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Bank of Canada says economy can handle higher rates despite household debt risks

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High household debt and elevated housing prices have become bigger vulnerabilities in the past year, but the economy can still handle the rising interest rates needed to tame inflation, Bank of Canada governor Tiff Macklem said Thursday.

“We think the economy needs higher interest rates, and it can certainly handle higher interest rates,” he told a news conference in Ottawa discussing the central bank’s latest financial system review.

The review notes high debts and home prices have increased the downside risks to overall economic growth, as rising rates meant to counter inflation increase the chance of households having to divert consumption towards debt repayments.

However, Macklem emphasized the overall financial health of Canadian households, as the average net worth increased by about $230,000 during the pandemic, and the focus of the central bank on reducing inflation over concerns of how higher rates may affect the housing market.

“Our primary focus is getting inflation back to target. You know, monetary policy is not housing policy,” he said.

“The increases in housing prices we’ve seen have been unsustainably elevated and we are expecting to see some moderation in housing activity and frankly, that would be healthy.”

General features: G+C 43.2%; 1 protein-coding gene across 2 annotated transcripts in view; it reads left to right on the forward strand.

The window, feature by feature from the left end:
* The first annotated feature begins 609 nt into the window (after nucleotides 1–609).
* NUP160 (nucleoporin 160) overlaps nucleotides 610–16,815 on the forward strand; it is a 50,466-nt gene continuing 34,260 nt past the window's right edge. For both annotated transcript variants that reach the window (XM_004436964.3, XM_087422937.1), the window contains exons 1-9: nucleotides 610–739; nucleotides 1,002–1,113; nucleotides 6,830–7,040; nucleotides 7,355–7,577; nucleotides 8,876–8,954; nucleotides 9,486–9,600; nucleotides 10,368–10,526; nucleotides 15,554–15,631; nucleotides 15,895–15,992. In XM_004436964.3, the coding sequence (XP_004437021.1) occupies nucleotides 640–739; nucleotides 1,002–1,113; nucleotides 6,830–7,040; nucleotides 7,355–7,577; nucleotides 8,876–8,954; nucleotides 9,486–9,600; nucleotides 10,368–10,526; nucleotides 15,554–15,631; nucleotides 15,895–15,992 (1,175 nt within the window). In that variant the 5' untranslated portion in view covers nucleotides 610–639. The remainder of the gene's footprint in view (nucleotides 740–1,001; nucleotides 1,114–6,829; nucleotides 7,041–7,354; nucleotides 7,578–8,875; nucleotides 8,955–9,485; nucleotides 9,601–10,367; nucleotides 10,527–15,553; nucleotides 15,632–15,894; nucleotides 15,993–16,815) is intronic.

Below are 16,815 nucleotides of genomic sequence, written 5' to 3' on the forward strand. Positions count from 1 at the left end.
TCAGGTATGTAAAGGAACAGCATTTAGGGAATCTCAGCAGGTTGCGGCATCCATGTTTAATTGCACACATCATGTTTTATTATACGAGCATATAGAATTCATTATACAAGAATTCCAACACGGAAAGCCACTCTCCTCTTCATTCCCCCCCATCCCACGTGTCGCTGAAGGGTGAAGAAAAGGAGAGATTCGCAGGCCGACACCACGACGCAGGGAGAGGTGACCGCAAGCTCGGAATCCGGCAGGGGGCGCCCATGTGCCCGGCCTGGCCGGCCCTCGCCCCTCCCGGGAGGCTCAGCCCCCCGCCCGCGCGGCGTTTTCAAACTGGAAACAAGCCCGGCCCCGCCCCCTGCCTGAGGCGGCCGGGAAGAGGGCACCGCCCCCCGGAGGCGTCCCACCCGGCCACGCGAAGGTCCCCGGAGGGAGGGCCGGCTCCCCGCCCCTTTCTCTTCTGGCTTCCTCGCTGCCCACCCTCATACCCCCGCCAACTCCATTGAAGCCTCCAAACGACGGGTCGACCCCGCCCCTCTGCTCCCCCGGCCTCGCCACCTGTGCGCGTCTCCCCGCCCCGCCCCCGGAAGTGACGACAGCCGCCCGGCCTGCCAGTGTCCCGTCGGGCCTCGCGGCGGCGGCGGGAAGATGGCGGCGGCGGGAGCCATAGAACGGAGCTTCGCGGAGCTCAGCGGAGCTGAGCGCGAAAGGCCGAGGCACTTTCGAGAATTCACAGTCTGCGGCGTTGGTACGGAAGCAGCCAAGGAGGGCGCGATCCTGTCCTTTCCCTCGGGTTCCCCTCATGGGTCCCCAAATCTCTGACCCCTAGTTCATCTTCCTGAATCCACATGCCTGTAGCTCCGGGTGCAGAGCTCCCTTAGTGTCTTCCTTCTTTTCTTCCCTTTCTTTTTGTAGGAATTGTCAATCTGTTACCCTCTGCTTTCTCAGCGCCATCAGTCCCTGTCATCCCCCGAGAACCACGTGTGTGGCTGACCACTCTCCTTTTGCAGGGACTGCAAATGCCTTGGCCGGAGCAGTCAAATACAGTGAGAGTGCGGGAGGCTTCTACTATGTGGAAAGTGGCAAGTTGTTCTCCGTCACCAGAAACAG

He said that while the housing market is an important part of the economy, and the bank is watching the dynamics closely, the bank needs to slow demand in the economy and bring it in line with supply.

The bank has indicated, and Macklem repeated Thursday, that it may have to move its key interest rate to upwards of three per cent to bring inflation back on target. He said the bank may need to “move more quickly, may need to take a larger step” to avoid inflation becoming entrenched.

The Bank of Canada raised its key interest rate target by half a percentage point last week to 1.5 per cent, a move that prompted the big commercial banks to raise their prime rates.

The report Thursday noted that increasing rates will put strain on mortgage holders, especially those who bought into the housing market during the pandemic as an increasing number of households have stretched themselves financially to purchase a home.

To illustrate the risks, the central bank ran a hypothetical scenario where five-year variable- and fixed-rate mortgages taken out in 2020 and 2021 renewed at median rates of 4.4 per cent and 4.5 per cent, respectively, in 2025 and 2026.

In this scenario, households that took out a fixed-rate mortgage during that period would see a median increase in their monthly payment of $300 or 24 per cent, while high loan-to-income ratio borrowers with a fixed-rate loan would see a median increase of $490 or 26 per cent.

However, those with variable-rate mortgages would face even larger increases with a median increase of $720 or 44 per cent in their monthly payment at renewal. High loan-to-income ratio borrowers who opted for a variable-rate loan would see a median increase of $1,020 or 45 per cent in their monthly payment.

Higher mortgage servicing costs mean less money to spend elsewhere which could have a negative hit on the overall economy, the report noted. Looking ahead to the first quarter of 2024, the trends have increased the probability of negative growth to 15 per cent, up by five percentage points compared to what it would have been had debt levels not changed during the pandemic.

Rising rates also increase the risk of a correction in the real estate market, which would erode equity and the ability for households to respond.